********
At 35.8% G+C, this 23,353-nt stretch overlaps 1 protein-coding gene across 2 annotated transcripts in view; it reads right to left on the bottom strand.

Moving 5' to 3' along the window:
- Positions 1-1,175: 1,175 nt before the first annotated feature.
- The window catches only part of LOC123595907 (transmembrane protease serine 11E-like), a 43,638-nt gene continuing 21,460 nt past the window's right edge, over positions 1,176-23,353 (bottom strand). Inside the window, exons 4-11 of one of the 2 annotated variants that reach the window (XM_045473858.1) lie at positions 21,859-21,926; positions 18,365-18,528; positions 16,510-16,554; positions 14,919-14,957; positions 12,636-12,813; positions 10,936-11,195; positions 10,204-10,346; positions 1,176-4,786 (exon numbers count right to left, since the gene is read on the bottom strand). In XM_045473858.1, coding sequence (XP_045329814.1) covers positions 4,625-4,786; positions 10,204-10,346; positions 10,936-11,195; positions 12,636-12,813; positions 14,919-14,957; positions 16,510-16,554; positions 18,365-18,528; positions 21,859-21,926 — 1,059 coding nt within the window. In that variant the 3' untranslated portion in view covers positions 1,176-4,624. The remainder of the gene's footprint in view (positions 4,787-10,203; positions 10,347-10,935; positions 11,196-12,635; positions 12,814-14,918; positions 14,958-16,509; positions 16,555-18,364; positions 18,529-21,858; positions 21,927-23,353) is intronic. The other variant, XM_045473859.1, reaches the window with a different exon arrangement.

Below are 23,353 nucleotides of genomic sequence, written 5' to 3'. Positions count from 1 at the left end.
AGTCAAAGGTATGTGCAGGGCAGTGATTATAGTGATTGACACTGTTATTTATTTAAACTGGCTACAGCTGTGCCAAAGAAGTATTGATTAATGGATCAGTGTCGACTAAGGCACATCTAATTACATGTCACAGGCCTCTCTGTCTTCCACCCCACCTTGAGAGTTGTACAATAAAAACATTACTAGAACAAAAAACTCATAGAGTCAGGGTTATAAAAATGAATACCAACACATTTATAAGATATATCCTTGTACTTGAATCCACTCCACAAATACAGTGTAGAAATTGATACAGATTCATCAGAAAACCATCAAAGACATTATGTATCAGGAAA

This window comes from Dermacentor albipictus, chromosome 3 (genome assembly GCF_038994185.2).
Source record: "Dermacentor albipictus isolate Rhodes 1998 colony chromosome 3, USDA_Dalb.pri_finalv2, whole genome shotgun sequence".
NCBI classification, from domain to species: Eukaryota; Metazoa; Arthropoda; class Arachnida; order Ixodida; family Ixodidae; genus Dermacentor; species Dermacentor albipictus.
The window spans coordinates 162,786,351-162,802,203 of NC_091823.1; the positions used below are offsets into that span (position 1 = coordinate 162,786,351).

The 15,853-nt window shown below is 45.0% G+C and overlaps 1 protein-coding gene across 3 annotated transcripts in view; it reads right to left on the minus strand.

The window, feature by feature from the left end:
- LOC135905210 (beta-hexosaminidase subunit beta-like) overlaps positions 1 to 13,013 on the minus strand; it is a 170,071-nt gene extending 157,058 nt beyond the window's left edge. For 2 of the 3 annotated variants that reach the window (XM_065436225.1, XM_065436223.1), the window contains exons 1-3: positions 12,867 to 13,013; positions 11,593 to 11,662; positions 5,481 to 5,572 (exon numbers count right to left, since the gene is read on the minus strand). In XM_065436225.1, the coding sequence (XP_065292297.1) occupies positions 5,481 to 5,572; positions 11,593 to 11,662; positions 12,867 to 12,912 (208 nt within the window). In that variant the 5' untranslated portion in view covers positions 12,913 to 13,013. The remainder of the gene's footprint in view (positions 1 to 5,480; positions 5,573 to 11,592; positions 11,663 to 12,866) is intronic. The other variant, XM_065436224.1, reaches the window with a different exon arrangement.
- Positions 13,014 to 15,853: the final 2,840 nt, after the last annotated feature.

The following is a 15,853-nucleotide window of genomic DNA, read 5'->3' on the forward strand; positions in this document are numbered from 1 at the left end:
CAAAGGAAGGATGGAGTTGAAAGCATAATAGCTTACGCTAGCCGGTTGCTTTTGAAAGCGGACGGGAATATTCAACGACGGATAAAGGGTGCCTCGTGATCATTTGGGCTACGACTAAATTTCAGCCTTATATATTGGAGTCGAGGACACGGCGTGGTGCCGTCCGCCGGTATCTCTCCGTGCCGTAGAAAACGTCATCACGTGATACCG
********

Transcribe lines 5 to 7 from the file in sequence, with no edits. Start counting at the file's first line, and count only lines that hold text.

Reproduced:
Below are 23,353 nucleotides of genomic sequence, written 5' to 3'. Positions count from 1 at the left end.
AGTCAAAGGTATGTGCAGGGCAGTGATTATAGTGATTGACACTGTTATTTATTTAAACTGGCTACAGCTGTGCCAAAGAAGTATTGATTAATGGATCAGTGTCGACTAAGGCACATCTAATTACATGTCACAGGCCTCTCTGTCTTCCACCCCACCTTGAGAGTTGTACAATAAAAACATTACTAGAACAAAAAACTCATAGAGTCAGGGTTATAAAAATGAATACCAACACATTTATAAGATATATCCTTGTACTTGAATCCACTCCACAAATACAGTGTAGAAATTGATACAGATTCATCAGAAAACCATCAAAGACATTATGTATCAGGAAA

This window comes from Dermacentor albipictus, chromosome 3 (genome assembly GCF_038994185.2).